Pen Farthing to be investigated after concerns over spending to get animals out of Afghanistan

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Former Royal Marine Paul 'Pen' Farthing - Nowzad/PA
Former Royal Marine Paul 'Pen' Farthing - Nowzad/PA

Pen Farthing's mission to transport rescue animals from Afghanistan back to the UK as the Taliban took over will be examined by the Charity Commission.

The former Royal Marine launched Operation Ark to evacuate his charity's staff members, their families and the animals in its care.

Mr Farthing's charity, Nowzad, raised more than £200,000 from supporters in days for the evacuation effort and insists it acted correctly.

Mr Farthing arrived in the UK along with over 170 cats and dogs via a privately funded charter flight on August 31.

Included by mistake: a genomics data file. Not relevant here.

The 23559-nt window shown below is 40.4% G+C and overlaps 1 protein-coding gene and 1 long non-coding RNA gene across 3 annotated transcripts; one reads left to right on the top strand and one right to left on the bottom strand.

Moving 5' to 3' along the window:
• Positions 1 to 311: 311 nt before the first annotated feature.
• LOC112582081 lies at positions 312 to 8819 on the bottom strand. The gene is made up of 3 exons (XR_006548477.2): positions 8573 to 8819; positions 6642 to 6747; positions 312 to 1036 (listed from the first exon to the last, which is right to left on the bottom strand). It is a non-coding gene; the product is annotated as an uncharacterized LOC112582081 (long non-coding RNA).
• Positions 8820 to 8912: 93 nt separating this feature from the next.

Nowzad, which reported income of close to £1 million last year, told the BBC: "The trustees are wholly confident that Nowzad's life-saving work in incredibly difficult circumstances was both the right and only thing to do and was absolutely in furtherance of the charity's purpose."

The regulator said it has contacted Nowzad for further information after it received reports around the governance and financial arrangements of the evacuation operation.

It is examining the use of charity funds for Operation Ark, and whether this is in line with the charity's purpose.

Pen Farthing, founder of animal rescue charity Nowzad - Nowzad/PA
Pen Farthing, founder of animal rescue charity Nowzad - Nowzad/PA

"We will assess the information provided by the trustees to determine whether or not there is a role for the Commission," a spokesperson said.

The 67 staff who worked for Nowzad made it safely out of Afghanistan almost two weeks after Mr Farthing, in the biggest UK-aided evacuation since British troops left Kabul.

His campaign led to criticism that the British authorities were spending more resources on rescuing animals from Afghanistan rather than Afghan civilians and security personnel who had helped British forces against the Taliban.

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